The Snowflake Method– A systematic method of outlining, this one starts with characters and eventually leads to a spreadsheet list of all of your scenes. (Speaking of which, here’s a Scene List Spreadsheet in Google Drive to use with the article, you can Make a Copy to your own Google Drive, or just plain download it in whatever your Spreadsheet format of choice is.) Here is a video of Randy explaining it.
Libby Hawker’s Take Off Your Pants Method– Libby wrote a whole book about becoming a plotter instead of a pantser, and her methods are pretty impressive. Ultimately I find her to be a variant of Blake Snyder’s Save the Cat story beats, but she has some interesting ideas of her own and this one is highly recommended.
Michael Moorcock’s How to Write a Book in 3 Days Method– Is basically a more detailed version of my “Chinese Method“. Moorcock’s approach is to assemble everything you need beforehand, even lists of equipment, characters, places, and random stuff, have a rough outline based on the Lester Dent formula, and then attack your keyboard with the fury of a great typhoon until your book is finished. Fantasy writers should definitely check this one out.
Brandon Sanderson’s Can You Go Into Depth About Outlining? – Where the best-selling fantasy author goes into detail about the topic of outlining and the methods he uses when he’s planning his epic fantasy novels. As a teacher, he naturally goes through the process in detail and breaks it all down step by step. Useful for new writers or for those interested in learning more about outlining any kind of fiction. A helpful Reddit poster did a quick synopsis version of it you can find here.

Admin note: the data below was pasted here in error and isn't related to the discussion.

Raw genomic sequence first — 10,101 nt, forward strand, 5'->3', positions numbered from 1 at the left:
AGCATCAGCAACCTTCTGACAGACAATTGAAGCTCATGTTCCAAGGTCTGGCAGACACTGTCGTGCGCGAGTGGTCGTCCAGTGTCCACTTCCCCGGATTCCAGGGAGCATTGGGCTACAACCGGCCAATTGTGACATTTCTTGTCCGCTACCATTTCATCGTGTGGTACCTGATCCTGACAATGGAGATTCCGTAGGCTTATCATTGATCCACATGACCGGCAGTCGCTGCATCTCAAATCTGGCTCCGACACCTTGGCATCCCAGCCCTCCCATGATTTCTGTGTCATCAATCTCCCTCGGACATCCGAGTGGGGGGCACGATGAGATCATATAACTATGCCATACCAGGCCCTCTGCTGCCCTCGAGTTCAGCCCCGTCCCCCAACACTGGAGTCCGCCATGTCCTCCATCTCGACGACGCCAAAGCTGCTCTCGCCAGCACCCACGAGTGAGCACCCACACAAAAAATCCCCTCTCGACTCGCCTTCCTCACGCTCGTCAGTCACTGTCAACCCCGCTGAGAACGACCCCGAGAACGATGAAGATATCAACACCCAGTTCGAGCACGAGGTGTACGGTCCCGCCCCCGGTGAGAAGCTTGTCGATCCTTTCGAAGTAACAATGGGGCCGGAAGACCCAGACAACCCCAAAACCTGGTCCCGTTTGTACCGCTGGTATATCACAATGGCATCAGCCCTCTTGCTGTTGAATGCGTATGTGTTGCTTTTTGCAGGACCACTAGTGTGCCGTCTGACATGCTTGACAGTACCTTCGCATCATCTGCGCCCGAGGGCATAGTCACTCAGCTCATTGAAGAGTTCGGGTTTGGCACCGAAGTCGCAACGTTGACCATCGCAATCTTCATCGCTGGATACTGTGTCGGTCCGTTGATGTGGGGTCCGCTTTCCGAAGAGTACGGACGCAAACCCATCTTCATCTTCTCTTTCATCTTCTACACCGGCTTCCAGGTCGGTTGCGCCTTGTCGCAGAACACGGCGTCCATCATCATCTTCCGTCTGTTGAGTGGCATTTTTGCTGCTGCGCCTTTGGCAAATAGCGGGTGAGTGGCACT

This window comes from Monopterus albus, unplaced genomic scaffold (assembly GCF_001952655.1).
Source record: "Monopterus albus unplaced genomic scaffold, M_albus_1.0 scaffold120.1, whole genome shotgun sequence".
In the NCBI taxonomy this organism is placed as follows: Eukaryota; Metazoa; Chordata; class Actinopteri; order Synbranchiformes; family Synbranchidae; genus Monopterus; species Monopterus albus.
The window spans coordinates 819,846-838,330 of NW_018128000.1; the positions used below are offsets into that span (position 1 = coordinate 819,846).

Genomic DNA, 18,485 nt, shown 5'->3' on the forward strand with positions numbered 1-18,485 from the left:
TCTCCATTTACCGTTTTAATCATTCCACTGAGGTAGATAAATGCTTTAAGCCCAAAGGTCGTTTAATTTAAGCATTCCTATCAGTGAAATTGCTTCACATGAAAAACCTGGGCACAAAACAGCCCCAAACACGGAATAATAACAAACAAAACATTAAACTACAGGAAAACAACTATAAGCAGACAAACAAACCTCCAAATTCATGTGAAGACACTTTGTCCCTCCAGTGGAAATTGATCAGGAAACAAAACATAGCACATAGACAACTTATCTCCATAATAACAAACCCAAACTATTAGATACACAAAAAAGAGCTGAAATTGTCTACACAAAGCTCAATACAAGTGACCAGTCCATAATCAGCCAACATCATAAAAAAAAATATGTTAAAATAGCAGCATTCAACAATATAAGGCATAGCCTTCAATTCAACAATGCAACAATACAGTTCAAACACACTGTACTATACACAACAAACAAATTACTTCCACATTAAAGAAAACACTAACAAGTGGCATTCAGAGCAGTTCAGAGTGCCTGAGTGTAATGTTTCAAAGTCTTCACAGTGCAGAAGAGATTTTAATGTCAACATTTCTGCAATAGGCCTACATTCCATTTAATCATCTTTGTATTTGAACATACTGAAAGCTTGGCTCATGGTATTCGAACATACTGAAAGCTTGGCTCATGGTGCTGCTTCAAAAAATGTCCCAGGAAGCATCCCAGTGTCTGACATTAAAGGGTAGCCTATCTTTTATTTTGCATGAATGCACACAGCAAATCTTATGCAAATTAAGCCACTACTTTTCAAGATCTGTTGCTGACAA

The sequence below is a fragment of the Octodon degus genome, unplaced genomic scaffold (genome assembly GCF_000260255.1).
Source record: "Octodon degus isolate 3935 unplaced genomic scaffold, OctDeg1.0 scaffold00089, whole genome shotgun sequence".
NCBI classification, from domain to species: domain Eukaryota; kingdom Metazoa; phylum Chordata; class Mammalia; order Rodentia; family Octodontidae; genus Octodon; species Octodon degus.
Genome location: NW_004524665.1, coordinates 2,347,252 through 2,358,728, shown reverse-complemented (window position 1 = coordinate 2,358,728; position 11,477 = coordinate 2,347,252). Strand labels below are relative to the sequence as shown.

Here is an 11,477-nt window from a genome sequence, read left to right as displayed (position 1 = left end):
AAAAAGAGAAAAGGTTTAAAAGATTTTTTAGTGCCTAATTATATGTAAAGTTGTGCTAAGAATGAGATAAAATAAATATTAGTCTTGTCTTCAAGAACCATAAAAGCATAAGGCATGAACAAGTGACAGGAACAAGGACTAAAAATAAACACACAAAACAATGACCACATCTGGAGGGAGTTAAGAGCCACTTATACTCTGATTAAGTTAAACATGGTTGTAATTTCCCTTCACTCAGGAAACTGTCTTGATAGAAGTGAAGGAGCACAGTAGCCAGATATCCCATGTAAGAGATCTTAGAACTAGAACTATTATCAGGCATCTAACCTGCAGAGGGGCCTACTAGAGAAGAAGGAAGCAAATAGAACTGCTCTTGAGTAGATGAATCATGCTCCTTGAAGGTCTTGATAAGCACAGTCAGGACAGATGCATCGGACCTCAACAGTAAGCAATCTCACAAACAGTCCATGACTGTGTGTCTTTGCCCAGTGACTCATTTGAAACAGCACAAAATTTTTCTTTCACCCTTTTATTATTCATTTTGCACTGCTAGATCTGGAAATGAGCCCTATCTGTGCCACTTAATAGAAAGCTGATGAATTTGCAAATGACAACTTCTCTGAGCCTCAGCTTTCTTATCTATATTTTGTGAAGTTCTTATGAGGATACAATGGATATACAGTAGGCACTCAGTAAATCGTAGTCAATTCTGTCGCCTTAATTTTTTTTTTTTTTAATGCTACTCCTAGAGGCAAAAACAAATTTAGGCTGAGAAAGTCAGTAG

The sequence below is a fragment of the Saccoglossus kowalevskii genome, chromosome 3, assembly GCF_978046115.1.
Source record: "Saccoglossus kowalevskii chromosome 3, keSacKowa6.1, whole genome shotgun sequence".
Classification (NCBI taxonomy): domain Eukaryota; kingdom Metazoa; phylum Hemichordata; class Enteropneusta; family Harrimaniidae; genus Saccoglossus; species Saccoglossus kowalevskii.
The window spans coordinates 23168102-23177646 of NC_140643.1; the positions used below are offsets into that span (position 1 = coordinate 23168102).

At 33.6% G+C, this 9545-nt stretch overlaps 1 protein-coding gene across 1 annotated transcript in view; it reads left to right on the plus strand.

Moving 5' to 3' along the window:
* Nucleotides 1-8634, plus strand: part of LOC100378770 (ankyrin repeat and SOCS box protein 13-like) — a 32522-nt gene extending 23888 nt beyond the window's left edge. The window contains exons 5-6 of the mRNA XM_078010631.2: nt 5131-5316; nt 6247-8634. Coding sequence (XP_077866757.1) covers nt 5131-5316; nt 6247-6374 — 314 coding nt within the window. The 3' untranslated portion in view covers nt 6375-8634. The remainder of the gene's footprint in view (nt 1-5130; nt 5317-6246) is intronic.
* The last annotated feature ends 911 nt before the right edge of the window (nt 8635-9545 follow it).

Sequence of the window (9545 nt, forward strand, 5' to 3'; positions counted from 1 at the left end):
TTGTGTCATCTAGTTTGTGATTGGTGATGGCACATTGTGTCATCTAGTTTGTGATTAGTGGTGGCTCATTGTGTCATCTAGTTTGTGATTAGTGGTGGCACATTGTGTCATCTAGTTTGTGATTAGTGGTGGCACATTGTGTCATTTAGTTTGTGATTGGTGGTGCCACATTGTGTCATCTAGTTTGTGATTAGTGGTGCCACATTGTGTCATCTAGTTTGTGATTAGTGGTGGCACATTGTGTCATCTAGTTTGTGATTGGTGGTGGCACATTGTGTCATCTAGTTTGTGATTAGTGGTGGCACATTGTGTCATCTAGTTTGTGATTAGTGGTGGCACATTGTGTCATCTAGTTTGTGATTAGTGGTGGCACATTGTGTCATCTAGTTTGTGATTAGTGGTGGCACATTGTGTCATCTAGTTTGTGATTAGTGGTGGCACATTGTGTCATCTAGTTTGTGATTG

The MICE Quotient is a method proposed by writer Orson Scott Card and later championed by writer Mary Robinette Kowal of the Writing Excuses Podcast. Basically it’s a method for figuring out what goes in Act 1 and Act 3 and making sure they mirror each other. This method has been very helpful for some writers. Give it a try!
25 Ways to Plot, Plan and Prep Your Story– This should be your first stop in trying to find an outlining style that works for you. While irreverent and profanity laden, Chuck Wendig does a great job of laying out the most common methods of story prep. The only flaw with this otherwise beautiful piece is that his descriptions of the methods are pretty bare-bones, so you’re going to have to go looking for more detailed examples in some cases.
The Phase Method– A unique method where you turn your story into a series of mini-beats and write them up in stream-of-consciousness point-form based around key ideas. It sounds weird, but if you’re a more visual or dialogue-based person, or a poet, this might be a method that could work well for you
Speaking of Mind Mapping, I’ve found two noteworthy approaches to using mind mapping to plan stories. Paul Donovan Campos‘ method and this one from No Wasted Ink. I should note that most mind-mapping methods are more brainstorming and less about organizing, but the No Wasted Ink approach is a step by step one for putting together a solid book foundation.